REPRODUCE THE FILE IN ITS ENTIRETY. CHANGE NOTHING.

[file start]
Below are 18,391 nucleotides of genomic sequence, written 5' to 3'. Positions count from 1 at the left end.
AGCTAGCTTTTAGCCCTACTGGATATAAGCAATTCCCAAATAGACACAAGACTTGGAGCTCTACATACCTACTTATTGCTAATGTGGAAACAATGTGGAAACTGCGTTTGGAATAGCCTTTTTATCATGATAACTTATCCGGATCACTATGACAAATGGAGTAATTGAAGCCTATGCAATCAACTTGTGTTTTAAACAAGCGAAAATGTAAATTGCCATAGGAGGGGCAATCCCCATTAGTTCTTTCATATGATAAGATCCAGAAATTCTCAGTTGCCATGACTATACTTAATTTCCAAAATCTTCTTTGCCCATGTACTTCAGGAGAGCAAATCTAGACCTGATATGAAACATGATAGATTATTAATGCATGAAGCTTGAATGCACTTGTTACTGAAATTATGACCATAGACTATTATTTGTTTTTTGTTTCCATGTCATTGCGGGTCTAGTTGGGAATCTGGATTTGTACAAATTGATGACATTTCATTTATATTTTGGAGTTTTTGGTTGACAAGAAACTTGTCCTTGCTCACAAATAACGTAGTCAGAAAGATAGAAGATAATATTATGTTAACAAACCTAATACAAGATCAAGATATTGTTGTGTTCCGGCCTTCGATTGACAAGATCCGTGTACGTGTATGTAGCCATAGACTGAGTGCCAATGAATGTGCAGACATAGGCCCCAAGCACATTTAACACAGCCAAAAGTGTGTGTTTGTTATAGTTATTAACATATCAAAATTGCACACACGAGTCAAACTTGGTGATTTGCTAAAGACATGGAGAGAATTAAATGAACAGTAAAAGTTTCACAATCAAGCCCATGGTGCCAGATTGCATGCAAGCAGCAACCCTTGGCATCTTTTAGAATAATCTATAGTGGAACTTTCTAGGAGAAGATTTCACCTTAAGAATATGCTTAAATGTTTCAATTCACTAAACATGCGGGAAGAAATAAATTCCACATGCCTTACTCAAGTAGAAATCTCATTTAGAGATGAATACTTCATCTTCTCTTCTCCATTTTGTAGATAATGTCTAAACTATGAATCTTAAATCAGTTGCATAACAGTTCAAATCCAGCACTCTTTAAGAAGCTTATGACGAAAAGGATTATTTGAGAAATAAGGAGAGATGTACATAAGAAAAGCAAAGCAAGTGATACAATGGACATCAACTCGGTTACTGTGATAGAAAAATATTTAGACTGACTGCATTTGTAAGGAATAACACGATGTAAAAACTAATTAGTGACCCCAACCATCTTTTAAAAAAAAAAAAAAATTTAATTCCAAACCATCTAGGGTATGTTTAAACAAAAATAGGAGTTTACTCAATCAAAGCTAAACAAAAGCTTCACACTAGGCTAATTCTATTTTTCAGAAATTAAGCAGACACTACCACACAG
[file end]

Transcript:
Below are 18,391 nucleotides of genomic sequence, written 5' to 3'. Positions count from 1 at the left end.
AGCTAGCTTTTAGCCCTACTGGATATAAGCAATTCCCAAATAGACACAAGACTTGGAGCTCTACATACCTACTTATTGCTAATGTGGAAACAATGTGGAAACTGCGTTTGGAATAGCCTTTTTATCATGATAACTTATCCGGATCACTATGACAAATGGAGTAATTGAAGCCTATGCAATCAACTTGTGTTTTAAACAAGCGAAAATGTAAATTGCCATAGGAGGGGCAATCCCCATTAGTTCTTTCATATGATAAGATCCAGAAATTCTCAGTTGCCATGACTATACTTAATTTCCAAAATCTTCTTTGCCCATGTACTTCAGGAGAGCAAATCTAGACCTGATATGAAACATGATAGATTATTAATGCATGAAGCTTGAATGCACTTGTTACTGAAATTATGACCATAGACTATTATTTGTTTTTTGTTTCCATGTCATTGCGGGTCTAGTTGGGAATCTGGATTTGTACAAATTGATGACATTTCATTTATATTTTGGAGTTTTTGGTTGACAAGAAACTTGTCCTTGCTCACAAATAACGTAGTCAGAAAGATAGAAGATAATATTATGTTAACAAACCTAATACAAGATCAAGATATTGTTGTGTTCCGGCCTTCGATTGACAAGATCCGTGTACGTGTATGTAGCCATAGACTGAGTGCCAATGAATGTGCAGACATAGGCCCCAAGCACATTTAACACAGCCAAAAGTGTGTGTTTGTTATAGTTATTAACATATCAAAATTGCACACACGAGTCAAACTTGGTGATTTGCTAAAGACATGGAGAGAATTAAATGAACAGTAAAAGTTTCACAATCAAGCCCATGGTGCCAGATTGCATGCAAGCAGCAACCCTTGGCATCTTTTAGAATAATCTATAGTGGAACTTTCTAGGAGAAGATTTCACCTTAAGAATATGCTTAAATGTTTCAATTCACTAAACATGCGGGAAGAAATAAATTCCACATGCCTTACTCAAGTAGAAATCTCATTTAGAGATGAATACTTCATCTTCTCTTCTCCATTTTGTAGATAATGTCTAAACTATGAATCTTAAATCAGTTGCATAACAGTTCAAATCCAGCACTCTTTAAGAAGCTTATGACGAAAAGGATTATTTGAGAAATAAGGAGAGATGTACATAAGAAAAGCAAAGCAAGTGATACAATGGACATCAACTCGGTTACTGTGATAGAAAAATATTTAGACTGACTGCATTTGTAAGGAATAACACGATGTAAAAACTAATTAGTGACCCCAACCATCTTTTAAAAAAAAAAAAAAATTTAATTCCAAACCATCTAGGGTATGTTTAAACAAAAATAGGAGTTTACTCAATCAAAGCTAAACAAAAGCTTCACACTAGGCTAATTCTATTTTTCAGAAATTAAGCAGACACTACCACACAG